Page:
(This reflection was written on January 23, 2020, by Sue Stewart, en route to a tour of the Camp Fire in Paradise, California.)
by Sue Stewart
Last night we heard the horrifying news that an airtanker crashed while on a mission in Australia. The wildland fire community worldwide felt another blow to the heart as we received confirmation that three more of our own, the crew aboard the Coulson C-130, lost their lives.
Sadly, these fatalities were not the first in Australia this season. They have lost firefighters, aviators and citizens and with each loss we mourn. Every aviator, every firefighter is our own, no matter where they are, no matter which logo is on their gear.
We know from painful experience that despite all of our training and experience, our ability to make risk-informed decisions to minimize the chance that lives will be lost, we can’t ever completely eliminate that risk, especially with extreme and wide-spread deployment of resources in response to record setting conditions. With that many moving parts over a long enough period of time, the odds are that tragedy will strike.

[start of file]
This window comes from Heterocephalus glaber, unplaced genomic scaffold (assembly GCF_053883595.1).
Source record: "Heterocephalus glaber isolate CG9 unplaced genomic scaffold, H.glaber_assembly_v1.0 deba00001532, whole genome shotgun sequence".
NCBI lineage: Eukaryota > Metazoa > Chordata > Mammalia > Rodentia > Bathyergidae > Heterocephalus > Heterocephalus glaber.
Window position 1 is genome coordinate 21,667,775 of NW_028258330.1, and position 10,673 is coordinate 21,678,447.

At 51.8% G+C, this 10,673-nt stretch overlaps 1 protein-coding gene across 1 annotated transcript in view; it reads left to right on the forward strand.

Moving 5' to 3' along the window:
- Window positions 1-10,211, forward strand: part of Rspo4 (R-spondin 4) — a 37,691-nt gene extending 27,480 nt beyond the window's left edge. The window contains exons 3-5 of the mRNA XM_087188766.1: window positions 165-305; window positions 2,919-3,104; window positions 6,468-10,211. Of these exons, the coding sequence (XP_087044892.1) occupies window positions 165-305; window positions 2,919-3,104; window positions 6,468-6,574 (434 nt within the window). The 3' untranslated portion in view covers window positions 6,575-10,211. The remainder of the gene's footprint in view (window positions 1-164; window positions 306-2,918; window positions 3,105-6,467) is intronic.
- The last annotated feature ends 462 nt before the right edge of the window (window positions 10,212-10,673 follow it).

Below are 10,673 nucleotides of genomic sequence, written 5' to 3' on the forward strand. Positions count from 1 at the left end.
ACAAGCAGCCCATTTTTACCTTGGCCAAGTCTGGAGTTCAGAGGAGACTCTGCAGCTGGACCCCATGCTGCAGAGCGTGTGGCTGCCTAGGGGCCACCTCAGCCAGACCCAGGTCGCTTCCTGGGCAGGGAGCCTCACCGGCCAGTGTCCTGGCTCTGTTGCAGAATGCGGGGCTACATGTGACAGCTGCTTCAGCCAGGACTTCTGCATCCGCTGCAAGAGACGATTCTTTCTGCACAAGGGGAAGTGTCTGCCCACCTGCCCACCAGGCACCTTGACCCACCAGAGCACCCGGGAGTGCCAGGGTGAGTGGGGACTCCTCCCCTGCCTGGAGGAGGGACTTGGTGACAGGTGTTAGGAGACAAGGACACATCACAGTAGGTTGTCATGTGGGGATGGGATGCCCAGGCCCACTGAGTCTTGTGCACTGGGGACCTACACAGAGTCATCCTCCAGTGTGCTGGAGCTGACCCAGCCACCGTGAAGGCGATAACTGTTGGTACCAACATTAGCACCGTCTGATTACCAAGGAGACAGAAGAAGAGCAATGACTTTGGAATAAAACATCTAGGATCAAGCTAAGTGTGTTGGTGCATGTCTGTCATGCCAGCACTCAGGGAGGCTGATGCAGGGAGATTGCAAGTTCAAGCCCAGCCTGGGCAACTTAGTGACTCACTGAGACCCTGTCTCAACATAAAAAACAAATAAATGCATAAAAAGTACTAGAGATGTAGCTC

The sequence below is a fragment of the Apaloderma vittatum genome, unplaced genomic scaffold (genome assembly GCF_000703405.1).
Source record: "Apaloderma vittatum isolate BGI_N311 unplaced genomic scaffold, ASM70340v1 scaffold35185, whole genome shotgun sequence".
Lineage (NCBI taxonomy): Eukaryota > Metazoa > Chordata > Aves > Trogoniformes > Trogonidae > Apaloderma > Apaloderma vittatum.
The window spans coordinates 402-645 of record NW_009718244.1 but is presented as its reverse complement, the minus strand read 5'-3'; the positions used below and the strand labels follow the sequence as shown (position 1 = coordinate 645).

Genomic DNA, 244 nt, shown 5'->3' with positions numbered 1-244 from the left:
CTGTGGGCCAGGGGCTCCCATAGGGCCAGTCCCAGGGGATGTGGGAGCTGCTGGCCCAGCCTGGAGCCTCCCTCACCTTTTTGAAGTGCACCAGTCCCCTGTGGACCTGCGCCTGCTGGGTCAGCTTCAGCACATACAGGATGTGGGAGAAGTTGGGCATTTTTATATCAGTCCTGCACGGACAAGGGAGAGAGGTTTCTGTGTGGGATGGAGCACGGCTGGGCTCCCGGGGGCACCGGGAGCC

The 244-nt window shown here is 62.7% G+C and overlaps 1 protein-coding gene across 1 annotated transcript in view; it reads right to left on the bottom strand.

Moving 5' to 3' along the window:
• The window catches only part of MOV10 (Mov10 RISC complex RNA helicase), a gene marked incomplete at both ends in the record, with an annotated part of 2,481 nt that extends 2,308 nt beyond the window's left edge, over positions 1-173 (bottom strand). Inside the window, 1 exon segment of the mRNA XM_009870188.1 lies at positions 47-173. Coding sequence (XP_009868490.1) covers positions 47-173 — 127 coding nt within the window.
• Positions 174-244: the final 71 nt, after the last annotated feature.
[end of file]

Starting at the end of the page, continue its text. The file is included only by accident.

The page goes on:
Fire season in Australia is far from over, and the challenges of the northern hemisphere await this summer. We focus on trying to get better, stronger and smarter. We dedicate ourselves to our training, our fitness, our skills with analytics, our fuels reduction work and creation of defensible space to try to cheat the fire and tip the scales in our favor.
That’s how we remember and honor our fallen.
Sue Stewart is Director of Fire and Aviation in Region 4 (Intermountain Region) of the US Forest Service.
C-130 Aircraft Incident Update, Coulson Aviation (January 23, 2020).